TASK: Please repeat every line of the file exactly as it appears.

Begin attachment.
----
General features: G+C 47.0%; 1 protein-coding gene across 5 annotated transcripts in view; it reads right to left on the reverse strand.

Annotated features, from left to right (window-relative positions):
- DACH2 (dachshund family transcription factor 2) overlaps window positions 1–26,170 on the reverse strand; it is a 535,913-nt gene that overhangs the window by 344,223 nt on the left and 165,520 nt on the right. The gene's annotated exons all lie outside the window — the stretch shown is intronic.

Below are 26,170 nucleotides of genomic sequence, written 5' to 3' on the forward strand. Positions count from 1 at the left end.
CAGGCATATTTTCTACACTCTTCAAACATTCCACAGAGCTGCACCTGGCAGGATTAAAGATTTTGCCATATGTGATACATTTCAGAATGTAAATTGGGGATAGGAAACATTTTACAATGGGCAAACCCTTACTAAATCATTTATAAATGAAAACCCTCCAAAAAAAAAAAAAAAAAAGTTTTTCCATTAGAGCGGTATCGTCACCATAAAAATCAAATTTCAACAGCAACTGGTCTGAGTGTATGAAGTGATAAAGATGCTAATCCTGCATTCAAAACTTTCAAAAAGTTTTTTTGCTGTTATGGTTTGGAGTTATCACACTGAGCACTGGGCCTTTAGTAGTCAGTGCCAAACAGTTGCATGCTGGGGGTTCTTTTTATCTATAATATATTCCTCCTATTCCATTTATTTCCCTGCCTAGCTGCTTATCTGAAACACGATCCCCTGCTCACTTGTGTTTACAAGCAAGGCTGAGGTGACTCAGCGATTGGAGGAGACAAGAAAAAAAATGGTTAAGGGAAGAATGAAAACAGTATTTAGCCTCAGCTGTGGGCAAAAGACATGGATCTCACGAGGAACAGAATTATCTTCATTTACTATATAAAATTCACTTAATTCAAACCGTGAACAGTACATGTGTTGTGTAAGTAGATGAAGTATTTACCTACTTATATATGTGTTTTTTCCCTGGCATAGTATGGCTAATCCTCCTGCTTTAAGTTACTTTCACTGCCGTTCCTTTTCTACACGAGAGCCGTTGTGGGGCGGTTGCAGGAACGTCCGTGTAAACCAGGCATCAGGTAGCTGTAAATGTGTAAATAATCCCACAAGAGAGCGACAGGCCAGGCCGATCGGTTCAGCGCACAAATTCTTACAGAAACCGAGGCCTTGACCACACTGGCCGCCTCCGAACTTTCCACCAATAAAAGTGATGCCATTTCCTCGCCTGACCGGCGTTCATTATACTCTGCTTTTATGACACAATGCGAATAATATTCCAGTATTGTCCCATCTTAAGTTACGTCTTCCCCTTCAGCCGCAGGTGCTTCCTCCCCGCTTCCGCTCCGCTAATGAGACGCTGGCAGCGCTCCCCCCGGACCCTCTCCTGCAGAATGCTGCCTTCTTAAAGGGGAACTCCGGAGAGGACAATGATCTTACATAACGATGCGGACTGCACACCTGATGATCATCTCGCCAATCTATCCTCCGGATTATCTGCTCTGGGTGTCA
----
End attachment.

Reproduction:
General features: G+C 47.0%; 1 protein-coding gene across 5 annotated transcripts in view; it reads right to left on the reverse strand.

Annotated features, from left to right (window-relative positions):
- DACH2 (dachshund family transcription factor 2) overlaps window positions 1–26,170 on the reverse strand; it is a 535,913-nt gene that overhangs the window by 344,223 nt on the left and 165,520 nt on the right. The gene's annotated exons all lie outside the window — the stretch shown is intronic.

Below are 26,170 nucleotides of genomic sequence, written 5' to 3' on the forward strand. Positions count from 1 at the left end.
CAGGCATATTTTCTACACTCTTCAAACATTCCACAGAGCTGCACCTGGCAGGATTAAAGATTTTGCCATATGTGATACATTTCAGAATGTAAATTGGGGATAGGAAACATTTTACAATGGGCAAACCCTTACTAAATCATTTATAAATGAAAACCCTCCAAAAAAAAAAAAAAAAAAGTTTTTCCATTAGAGCGGTATCGTCACCATAAAAATCAAATTTCAACAGCAACTGGTCTGAGTGTATGAAGTGATAAAGATGCTAATCCTGCATTCAAAACTTTCAAAAAGTTTTTTTGCTGTTATGGTTTGGAGTTATCACACTGAGCACTGGGCCTTTAGTAGTCAGTGCCAAACAGTTGCATGCTGGGGGTTCTTTTTATCTATAATATATTCCTCCTATTCCATTTATTTCCCTGCCTAGCTGCTTATCTGAAACACGATCCCCTGCTCACTTGTGTTTACAAGCAAGGCTGAGGTGACTCAGCGATTGGAGGAGACAAGAAAAAAAATGGTTAAGGGAAGAATGAAAACAGTATTTAGCCTCAGCTGTGGGCAAAAGACATGGATCTCACGAGGAACAGAATTATCTTCATTTACTATATAAAATTCACTTAATTCAAACCGTGAACAGTACATGTGTTGTGTAAGTAGATGAAGTATTTACCTACTTATATATGTGTTTTTTCCCTGGCATAGTATGGCTAATCCTCCTGCTTTAAGTTACTTTCACTGCCGTTCCTTTTCTACACGAGAGCCGTTGTGGGGCGGTTGCAGGAACGTCCGTGTAAACCAGGCATCAGGTAGCTGTAAATGTGTAAATAATCCCACAAGAGAGCGACAGGCCAGGCCGATCGGTTCAGCGCACAAATTCTTACAGAAACCGAGGCCTTGACCACACTGGCCGCCTCCGAACTTTCCACCAATAAAAGTGATGCCATTTCCTCGCCTGACCGGCGTTCATTATACTCTGCTTTTATGACACAATGCGAATAATATTCCAGTATTGTCCCATCTTAAGTTACGTCTTCCCCTTCAGCCGCAGGTGCTTCCTCCCCGCTTCCGCTCCGCTAATGAGACGCTGGCAGCGCTCCCCCCGGACCCTCTCCTGCAGAATGCTGCCTTCTTAAAGGGGAACTCCGGAGAGGACAATGATCTTACATAACGATGCGGACTGCACACCTGATGATCATCTCGCCAATCTATCCTCCGGATTATCTGCTCTGGGTGTCA